He exudes kindness and warmth from a mile off. I recall a time I was standing with Jimmy Choo OBE as he waited for his driver to pick him up at Penang Airport, and an elderly woman approached him and asked whether she could borrow his phone to call her daughter. He immediately obliged. At that moment I was worried his personal information might leak, but he didn’t have a care in the world. This is Choo: he knows exactly who he is, but he doesn’t act like it and is ready to give. No matter how busy he is with fashion, he still keeps up with his philanthropy and teaching, and takes it all in stride. As he says, ‘I would like to give back to society as much as I can’.
Choo is arguably Malaysia’s most globally famous person. His name sits at the pinnacle of shoe design and is synonymous with dramatically arched stilettos – dream fashion sought by jetsetters and royalty, not to mention fictitious fashion plate Carrie Bradshaw. Having sold his share in his eponymous brand over a decade ago, Choo has stepped back from the fashion frontline. But the designer keeps a different kind of presence in the fashion world, dedicating himself to grooming a new generation of talent. Geographically, his focus is now on Malaysia – especially in his native Penang – as he promotes the local fashion industry in his role as an ambassador for the country’s tourism authority.
‘I was so excited to hear about the launch of Penang Fashion Week,’ says Choo, referring to the event that started in 2014. ‘It’s proof positive that Penang’s fashion industry is on the rise and is about to really establish itself.’
Those who have attended fashion week would likely have spotted Choo, a champion of the fashion talent coming out of this city best known for its heritage neighbourhoods and street food. This year the event takes place from 15 to 23 April, and to Choo it presents an important opportunity for young designers both local and from around the region.
‘Having attended the past two fashion weeks, I’m certain that this is an indispensable platform for now and the future,’ he says. ‘It’s a chance for local and overseas designers to showcase their works on the same stage, where they get to exchange ideas and find inspiration. The public also gets to know more about fashion.’
Born in the 1950s into a family of shoe designers in Penang, Choo was immersed in shoemaking from an early age, helping out in the family workshop. ‘When I was growing up, Penang was already famous for shoemaking,’ he says. ‘Back then, if someone could afford a good pair of shoes, you knew that this person was pretty well-off, and that they were fashionable.’ The shoe industry at the time was all about handcrafting, from cutting the material to stitching or attaching soles. The quality, says Choo, has always been there, but designers are still looking for ways to increase awareness of their product. Today, modern technology offers one obvious solution. ‘Nowadays designers can use social media to promote themselves.’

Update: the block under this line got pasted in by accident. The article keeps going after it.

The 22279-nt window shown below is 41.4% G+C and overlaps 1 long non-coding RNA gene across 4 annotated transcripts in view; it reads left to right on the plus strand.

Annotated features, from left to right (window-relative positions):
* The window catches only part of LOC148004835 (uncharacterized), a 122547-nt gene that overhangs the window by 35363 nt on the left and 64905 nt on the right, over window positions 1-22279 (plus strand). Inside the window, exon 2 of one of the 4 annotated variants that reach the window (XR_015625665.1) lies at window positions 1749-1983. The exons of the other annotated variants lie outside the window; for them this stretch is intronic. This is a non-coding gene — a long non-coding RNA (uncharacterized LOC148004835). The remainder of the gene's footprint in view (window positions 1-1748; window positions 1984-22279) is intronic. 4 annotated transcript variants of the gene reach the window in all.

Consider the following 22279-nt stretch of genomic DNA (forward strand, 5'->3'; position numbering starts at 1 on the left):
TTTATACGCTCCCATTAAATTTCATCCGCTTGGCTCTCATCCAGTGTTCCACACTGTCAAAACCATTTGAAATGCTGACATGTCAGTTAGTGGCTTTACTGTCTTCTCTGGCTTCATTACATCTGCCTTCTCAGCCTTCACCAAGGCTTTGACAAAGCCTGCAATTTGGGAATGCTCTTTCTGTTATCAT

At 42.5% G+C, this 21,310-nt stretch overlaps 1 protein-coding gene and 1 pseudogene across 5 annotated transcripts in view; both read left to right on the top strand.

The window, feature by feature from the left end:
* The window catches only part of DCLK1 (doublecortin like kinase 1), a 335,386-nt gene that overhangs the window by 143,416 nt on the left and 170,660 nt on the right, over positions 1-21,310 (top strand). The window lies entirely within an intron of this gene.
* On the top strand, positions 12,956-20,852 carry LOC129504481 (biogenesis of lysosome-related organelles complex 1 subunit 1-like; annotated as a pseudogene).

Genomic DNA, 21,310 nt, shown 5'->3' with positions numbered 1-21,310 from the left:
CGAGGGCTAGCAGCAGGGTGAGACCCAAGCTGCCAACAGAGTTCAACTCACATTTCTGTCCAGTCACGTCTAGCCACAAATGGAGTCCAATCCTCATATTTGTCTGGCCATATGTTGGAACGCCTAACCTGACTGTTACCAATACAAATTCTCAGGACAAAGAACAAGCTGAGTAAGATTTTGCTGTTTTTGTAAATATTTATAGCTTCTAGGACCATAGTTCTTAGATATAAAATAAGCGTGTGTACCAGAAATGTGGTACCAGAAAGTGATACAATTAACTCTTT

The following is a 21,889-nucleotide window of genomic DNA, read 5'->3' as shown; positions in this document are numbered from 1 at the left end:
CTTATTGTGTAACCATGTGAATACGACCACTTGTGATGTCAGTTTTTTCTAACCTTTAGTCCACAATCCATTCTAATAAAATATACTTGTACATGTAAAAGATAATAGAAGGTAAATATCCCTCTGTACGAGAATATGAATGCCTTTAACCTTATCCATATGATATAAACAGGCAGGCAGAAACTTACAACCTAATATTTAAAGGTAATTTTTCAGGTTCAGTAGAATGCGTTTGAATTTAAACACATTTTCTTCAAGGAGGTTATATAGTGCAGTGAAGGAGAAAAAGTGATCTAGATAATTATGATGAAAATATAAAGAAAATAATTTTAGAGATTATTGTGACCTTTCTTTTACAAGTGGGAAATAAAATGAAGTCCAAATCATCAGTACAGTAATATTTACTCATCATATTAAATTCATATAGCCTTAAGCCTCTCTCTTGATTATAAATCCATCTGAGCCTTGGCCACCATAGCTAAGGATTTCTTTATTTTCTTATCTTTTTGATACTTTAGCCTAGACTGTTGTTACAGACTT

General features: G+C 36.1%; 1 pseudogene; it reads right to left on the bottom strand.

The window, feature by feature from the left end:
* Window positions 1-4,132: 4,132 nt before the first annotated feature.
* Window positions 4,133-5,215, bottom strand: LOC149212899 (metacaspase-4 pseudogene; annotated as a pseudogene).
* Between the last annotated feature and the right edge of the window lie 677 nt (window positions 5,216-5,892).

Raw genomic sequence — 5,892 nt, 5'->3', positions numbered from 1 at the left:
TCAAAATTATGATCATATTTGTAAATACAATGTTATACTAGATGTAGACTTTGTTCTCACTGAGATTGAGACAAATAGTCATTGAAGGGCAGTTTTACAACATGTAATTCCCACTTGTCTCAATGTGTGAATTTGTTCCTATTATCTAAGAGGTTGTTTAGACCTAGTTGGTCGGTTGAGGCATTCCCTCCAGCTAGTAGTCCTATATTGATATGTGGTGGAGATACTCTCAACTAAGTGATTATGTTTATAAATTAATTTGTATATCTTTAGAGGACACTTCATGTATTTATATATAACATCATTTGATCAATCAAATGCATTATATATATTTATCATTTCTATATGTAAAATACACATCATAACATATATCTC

An annual fashion showcase is another sure way of helping promising designers. This year’s Penang Fashion Week showcases 15 designers, who come from Penang, Kuala Lumpur, Hong Kong and Taiwan. Choo says he is especially excited about Keith Kee, a fellow Penang native, who graduated from design school in Penang and received further training in Taiwan and Paris to become a bridal and couture designer. Kee started his own label in Kuala Lumpur, which gradually got him to where he is. ‘He is the fashion darling among celebrities and royalty in Malaysia,’ says Choo. ‘It was his designs I was most drawn to at the inaugural Penang Fashion Week. Besides design talent, this is a man of great determination and diligence. I’m proud of this designer coming from my hometown.’
Another source of pride is Taiwanese handbag designer Illiza Ho, Choo’s protégé, whom he made his assistant in 2011. Spurred on by the encouragement from her mentor, the University of the Arts London graduate founded her own brand in 2014. Ho uses geometry and asymmetrical silhouettes in her mission to reinvent handbag design.
Credit: Andrew Wong
‘I was asked why a shoemaker wanted to nurture a handbag designer,’ says Choo. ‘Well, I think shoe and handbag designs go hand in hand, even if they’re different things. What matters most is the creativity and substance behind the designs. Illiza has a unique vision and a distinctive style that dares to flout convention. She absolutely represents a new generation of design. I’m sure she’ll make a mark.’
Choo is far from done with designing. The latest indication: he recently registered a new brand name, Zhou Yang Jie London, using a transliteration of his Chinese name. ‘I’m still passionate about design and shoemaking, and I believe in lifelong learning,’ says Choo. ‘Zhou Yang Jie London is a private, custom brand, with service by appointment only. You can say I do it out of personal interest, but I also want to use this brand as an official record of my work in this stage of my career and as a way to pass on my craft. I want young people to know that chasing your dreams is a never-ending process.’
Penang Fashion Week is held 15-23 April,
Hero image: Ian Teh
Credit: Low Chin Siang
Credit: Low Chin Siang